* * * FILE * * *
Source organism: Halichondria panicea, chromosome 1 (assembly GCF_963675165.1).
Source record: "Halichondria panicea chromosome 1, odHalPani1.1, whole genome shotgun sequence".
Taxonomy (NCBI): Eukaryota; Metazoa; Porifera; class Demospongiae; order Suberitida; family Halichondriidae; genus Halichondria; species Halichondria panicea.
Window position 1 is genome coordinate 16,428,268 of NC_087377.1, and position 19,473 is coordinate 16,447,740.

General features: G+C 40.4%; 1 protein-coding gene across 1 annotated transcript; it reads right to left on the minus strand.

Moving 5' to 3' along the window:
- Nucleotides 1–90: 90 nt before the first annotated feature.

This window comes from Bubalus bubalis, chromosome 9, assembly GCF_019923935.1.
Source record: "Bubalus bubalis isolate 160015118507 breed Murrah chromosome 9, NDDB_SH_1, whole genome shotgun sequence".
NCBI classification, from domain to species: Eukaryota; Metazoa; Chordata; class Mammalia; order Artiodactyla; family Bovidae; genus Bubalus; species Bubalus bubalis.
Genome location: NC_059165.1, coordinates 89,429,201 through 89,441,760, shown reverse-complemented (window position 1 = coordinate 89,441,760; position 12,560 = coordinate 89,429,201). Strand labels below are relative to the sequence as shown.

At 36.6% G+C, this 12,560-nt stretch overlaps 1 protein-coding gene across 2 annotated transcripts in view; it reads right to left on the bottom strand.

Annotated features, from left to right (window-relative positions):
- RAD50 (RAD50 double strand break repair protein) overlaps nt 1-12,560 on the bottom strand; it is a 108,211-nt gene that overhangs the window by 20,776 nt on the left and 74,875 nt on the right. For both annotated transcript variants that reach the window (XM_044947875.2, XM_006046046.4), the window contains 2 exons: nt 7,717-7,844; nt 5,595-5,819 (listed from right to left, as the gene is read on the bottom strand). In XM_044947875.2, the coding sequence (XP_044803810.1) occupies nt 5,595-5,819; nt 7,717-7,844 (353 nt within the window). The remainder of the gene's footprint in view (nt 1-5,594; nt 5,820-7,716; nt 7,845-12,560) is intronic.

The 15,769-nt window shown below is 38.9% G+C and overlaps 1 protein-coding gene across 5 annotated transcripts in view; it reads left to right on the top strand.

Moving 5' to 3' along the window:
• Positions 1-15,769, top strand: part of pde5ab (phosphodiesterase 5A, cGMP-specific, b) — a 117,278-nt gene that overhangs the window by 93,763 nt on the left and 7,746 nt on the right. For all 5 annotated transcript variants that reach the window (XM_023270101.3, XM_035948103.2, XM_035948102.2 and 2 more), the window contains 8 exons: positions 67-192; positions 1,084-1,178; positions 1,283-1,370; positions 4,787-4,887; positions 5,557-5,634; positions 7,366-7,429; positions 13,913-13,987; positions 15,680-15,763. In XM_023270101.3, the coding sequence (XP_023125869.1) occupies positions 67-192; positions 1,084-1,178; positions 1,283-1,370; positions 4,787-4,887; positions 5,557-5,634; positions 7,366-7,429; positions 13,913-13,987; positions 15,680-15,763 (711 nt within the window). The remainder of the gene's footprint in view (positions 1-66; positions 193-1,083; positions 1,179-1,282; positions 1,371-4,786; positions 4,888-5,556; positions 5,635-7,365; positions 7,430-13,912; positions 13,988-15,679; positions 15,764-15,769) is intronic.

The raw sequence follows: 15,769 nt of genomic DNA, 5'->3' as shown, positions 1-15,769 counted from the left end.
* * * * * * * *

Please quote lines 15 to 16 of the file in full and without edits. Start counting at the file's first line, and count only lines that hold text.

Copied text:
The 15,769-nt window shown below is 38.9% G+C and overlaps 1 protein-coding gene across 5 annotated transcripts in view; it reads left to right on the top strand.

Moving 5' to 3' along the window: